Sovereignty, NAFTA loom large at summit

The leaders of Canada, Mexico, and the US face anxieties at home about weaker national sovereignty.

Cooperative – but not too close.

With the leaders of the United States, Canada, and Mexico each facing rising anxieties at home over perceptions of weakening national sovereignty, that was the common objective of Tuesday's NAFTA summit at a wooded resort in Quebec.

US President George W. Bush, Mexican President Felipe Calderón, and Canadian Prime Minister Stephen Harper wanted their annual gathering to highlight efforts to accommodate booming trade among the three countries while also enhancing border security. To that end, the leaders were expected to announce a new plan for meeting border-crossing demands during emergencies – either natural or man-made, such as a terrorist attack – at a press conference Tuesday afternoon.

But even as hurricane Dean bore down on Mexico's Yucatán Peninsula, a figurative storm of national-sovereignty fears was churning relations among the three neighbors, linked by the North American Free Trade Agreement since 1994. The anxiety reflects disappointments over NAFTA's results, some experts say, even as the trade agreement is blamed for the perceived negative impact of closer relations.

"We've now had more than a decade of implementation of NAFTA, and there's a rising sense of negatives associated with that – in particular a sense of loss of local control to some overarching superentity – even as the promises of NAFTA uplifting everyone, creating jobs, and enhancing the rate of development do not seem to have been kept," says Miguel Tinker-Salas, an expert in Western Hemisphere relations at Pomona College in Claremont, Calif. "In all three countries, people feel this super-government they have no say in is having a growing influence over their lives."

•In the US, Mr. Bush faces growing criticism, largely from within his own conservative base, that illegal immigration and a border left porous to accommodate trade that serves the interests of large corporations are reducing America's control of its own affairs.

In a letter to Bush on the eve of his trip to Canada, 22 members of Congress – 21 Republicans and one Democrat – expressed "serious and growing concerns" about decisions the Bush administration has taken with neighbor governments that "may actually undermine our security and sovereignty." In particular, the members of Congress warned Bush off any deepening of a Security and Prosperity Partnership (SPP) that the US launched with Canada and Mexico in 2005.

•In Canada, a few hundred protesters calling for a "No to Americanada" gathered outside the summit site, motivated in part by fears that an integration of the three North American countries is proceeding under the public's radar and at official gatherings closed to outside scrutiny.

Whipping up Canadian sentiments are Canada's participation in the war in Afghanistan and the US response to Canada's recent claim to the Northwest Passage in the northern Arctic region. The Bush administration says it considers the shipping route – expected to grow in importance with the melting of Arctic ices – to be in international waters.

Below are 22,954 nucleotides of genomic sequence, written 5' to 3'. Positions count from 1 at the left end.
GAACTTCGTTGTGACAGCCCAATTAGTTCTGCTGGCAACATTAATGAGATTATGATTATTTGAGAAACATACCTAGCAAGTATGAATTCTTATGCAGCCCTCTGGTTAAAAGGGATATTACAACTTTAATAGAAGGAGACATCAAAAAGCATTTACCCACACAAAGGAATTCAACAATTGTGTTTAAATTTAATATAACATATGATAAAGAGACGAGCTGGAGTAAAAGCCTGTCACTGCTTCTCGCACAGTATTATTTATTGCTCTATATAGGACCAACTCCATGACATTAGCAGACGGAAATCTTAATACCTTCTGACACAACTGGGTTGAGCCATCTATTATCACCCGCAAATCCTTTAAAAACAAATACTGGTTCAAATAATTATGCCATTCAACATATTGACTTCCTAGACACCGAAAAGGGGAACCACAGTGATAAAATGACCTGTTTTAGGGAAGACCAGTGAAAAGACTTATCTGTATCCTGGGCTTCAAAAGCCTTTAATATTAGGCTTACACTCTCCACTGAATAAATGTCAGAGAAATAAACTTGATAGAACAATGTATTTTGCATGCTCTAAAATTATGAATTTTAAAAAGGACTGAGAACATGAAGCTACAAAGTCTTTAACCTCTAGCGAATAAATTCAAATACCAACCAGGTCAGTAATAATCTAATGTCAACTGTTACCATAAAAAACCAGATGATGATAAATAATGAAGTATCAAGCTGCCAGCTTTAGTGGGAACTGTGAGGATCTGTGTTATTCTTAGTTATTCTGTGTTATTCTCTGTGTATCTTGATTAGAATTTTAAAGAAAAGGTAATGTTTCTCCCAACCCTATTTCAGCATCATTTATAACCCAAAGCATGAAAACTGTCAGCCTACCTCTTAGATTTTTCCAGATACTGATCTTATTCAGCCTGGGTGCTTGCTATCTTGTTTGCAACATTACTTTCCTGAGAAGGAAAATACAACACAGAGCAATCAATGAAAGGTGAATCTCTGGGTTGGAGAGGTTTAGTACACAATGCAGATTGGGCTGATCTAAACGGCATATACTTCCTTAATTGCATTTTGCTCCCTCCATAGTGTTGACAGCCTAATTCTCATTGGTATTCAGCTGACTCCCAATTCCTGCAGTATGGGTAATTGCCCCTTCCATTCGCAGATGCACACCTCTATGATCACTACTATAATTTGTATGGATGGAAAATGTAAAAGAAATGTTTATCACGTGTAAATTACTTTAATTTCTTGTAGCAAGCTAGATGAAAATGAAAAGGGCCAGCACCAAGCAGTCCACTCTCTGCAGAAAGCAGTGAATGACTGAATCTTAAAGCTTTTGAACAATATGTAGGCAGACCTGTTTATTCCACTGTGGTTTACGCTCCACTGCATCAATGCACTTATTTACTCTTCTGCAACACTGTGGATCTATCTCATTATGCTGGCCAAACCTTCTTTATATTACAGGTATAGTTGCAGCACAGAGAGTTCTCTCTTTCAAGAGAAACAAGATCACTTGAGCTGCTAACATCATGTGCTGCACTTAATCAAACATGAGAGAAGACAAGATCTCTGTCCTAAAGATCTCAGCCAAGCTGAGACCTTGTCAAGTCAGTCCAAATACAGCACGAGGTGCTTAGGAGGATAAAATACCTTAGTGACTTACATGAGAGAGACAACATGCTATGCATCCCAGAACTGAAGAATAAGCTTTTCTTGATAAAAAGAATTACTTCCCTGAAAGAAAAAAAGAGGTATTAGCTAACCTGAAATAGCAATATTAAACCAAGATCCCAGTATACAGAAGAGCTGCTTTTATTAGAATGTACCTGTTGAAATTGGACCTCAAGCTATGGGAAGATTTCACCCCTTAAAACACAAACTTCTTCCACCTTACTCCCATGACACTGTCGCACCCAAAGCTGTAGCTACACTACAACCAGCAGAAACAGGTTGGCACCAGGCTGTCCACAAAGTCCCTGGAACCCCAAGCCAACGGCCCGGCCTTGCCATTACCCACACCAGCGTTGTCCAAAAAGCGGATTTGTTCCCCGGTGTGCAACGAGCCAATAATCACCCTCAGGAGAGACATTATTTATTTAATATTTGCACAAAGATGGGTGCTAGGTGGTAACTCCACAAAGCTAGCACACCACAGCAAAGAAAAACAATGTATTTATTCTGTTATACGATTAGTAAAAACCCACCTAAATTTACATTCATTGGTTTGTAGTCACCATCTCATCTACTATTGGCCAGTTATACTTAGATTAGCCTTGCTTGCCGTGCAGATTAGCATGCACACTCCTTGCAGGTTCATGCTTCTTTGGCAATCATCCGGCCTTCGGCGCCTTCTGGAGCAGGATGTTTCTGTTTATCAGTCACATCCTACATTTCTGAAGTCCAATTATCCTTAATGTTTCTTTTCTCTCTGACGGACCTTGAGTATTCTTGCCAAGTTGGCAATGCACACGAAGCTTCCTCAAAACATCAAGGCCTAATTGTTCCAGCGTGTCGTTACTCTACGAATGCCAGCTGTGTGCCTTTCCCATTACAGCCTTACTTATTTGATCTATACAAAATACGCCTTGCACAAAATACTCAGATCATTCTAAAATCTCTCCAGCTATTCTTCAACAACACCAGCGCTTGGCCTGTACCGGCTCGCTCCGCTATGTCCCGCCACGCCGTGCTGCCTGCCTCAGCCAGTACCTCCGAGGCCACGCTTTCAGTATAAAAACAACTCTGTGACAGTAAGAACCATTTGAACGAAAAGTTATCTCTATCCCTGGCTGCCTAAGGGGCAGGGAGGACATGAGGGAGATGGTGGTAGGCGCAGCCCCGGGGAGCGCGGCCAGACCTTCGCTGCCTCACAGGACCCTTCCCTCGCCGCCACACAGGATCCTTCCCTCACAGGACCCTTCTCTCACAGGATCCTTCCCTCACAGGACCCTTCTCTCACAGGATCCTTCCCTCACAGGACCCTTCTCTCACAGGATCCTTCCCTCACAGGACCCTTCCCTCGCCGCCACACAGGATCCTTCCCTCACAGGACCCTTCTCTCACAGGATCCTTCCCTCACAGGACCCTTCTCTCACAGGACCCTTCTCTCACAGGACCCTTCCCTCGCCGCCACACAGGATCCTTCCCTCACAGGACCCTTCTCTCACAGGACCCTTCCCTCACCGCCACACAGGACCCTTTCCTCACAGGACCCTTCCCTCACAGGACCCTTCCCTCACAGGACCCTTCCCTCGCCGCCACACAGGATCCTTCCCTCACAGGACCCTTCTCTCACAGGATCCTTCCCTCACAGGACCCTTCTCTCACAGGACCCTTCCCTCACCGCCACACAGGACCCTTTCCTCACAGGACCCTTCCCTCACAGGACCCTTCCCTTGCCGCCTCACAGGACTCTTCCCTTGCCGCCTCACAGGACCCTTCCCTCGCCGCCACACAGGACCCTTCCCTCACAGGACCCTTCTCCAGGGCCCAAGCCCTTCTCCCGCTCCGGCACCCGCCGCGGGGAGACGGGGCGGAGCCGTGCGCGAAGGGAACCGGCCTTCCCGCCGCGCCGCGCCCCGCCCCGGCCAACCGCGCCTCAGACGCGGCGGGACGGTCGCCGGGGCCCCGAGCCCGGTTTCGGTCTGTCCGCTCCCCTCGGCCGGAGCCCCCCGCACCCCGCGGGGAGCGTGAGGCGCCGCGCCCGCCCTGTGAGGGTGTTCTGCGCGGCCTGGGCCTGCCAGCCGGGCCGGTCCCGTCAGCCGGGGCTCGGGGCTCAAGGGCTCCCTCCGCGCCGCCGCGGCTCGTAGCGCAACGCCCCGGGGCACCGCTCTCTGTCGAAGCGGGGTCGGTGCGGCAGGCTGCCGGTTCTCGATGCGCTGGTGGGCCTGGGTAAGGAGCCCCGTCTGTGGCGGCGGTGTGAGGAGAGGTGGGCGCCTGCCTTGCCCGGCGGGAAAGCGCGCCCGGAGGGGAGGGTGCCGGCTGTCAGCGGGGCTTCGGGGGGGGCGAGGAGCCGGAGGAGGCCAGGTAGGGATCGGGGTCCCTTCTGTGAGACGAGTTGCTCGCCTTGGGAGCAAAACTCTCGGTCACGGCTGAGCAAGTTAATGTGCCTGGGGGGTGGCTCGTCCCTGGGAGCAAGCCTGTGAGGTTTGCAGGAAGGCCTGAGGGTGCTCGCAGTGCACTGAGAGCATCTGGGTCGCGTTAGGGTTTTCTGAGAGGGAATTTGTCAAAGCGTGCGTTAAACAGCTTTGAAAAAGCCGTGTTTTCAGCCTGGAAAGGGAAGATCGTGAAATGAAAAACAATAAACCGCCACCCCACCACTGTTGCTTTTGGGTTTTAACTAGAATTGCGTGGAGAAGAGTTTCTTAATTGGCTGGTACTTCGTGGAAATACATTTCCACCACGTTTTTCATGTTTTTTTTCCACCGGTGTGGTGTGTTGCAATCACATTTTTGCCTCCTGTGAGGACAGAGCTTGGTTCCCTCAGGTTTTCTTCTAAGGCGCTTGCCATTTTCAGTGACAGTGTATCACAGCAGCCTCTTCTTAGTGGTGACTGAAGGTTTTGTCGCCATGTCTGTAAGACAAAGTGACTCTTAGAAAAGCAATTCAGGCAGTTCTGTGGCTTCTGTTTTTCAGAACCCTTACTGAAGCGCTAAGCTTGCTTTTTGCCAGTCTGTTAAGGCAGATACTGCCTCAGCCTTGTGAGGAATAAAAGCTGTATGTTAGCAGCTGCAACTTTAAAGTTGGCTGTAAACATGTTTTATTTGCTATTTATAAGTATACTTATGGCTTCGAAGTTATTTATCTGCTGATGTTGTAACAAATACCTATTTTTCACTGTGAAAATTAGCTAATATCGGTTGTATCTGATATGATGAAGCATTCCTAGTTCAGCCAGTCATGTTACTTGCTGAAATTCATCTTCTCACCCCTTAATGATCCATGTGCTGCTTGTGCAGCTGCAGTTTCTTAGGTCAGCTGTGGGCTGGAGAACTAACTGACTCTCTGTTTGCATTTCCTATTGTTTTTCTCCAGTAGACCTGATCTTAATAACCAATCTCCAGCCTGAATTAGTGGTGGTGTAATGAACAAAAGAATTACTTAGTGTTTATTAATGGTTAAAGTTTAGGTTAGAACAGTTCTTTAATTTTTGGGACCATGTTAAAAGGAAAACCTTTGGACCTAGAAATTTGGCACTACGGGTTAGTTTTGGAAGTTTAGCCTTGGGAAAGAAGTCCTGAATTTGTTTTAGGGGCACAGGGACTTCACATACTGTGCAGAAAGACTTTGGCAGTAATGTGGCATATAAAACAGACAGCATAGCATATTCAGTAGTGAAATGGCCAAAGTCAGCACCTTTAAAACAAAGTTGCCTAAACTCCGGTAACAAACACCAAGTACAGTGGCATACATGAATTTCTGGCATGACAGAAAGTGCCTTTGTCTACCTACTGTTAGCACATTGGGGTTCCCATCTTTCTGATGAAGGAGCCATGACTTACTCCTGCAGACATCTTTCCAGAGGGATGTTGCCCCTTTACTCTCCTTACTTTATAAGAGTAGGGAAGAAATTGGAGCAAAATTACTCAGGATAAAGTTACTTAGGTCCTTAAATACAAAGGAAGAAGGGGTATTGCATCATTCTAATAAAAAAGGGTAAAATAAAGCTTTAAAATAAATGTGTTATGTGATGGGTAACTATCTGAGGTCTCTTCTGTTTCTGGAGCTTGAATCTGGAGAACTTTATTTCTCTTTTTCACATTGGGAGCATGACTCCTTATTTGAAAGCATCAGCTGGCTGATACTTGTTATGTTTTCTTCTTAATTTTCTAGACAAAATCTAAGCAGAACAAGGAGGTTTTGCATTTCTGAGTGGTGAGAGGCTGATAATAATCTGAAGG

•In Mexico, age-old worries about American interference in internal affairs have spiked recently with discussion of a plan for increased US assistance in fighting Mexico's drug gangs. At the same time, members of Mexico's Congress have railed against lost control of internal affairs to the SPP process, which some say is dominated by the more-powerful US.

In the US, discussion of lost sovereignty as a result of advancing NAFTA integration – a discussion that is particularly strong on anti-immigration websites and blogs – has become so pervasive that the White House has taken the unusual step of providing its own rebuttal on a special "myths vs. facts" Web page about the SPP. The site labels as "myth," for example, that North America is headed toward a common currency.

But some critics say the Bush administration has brought the rumors and speculations on itself by conducting meetings on the SPP's implementation away from public scrutiny. Of particular concern is a North American forum in Canada last September, the minutes of which were labeled "not for public release." Later obtained by the watchdog group Judicial Watch through a Freedom of Information Act request, the minutes included the use of the expression "evolution by stealth" to describe how "the concept of North America" might best move forward.

While the concerns about lack of transparency in NAFTA relations are real, some experts say that growing concerns in the US about illegal immigration are the big motivation behind the anti-NAFTA boom. "For better or worse, these concerns are expressed in terms of Mexican immigration," says Mr. Tinker-Salas.

He notes that when Americans worry about "Mexican trucks careening down our freeways with bad brakes" – a reference to a measure under the SPP that would open the border to Mexican truck transport – fears of more Mexicans taking American jobs are not far behind.

At the same time, when Mexicans see the anti-immigration discussion in the US, they feel they've been hoodwinked once again. An executive order by Bush earlier this month that seeks to tighten immigration controls in the wake of congres­sional failure to enact immigration reform is one example for them of the reality of American control of their destiny.

"For many Mexicans, NAFTA was a matter of integration, an agreement that would put relations on more of an equal footing," says Tinker-Salas. "But now it's very clear to them that things are back to the usual, that Mexicans are being scapegoated once again as the source of all of America's ills."

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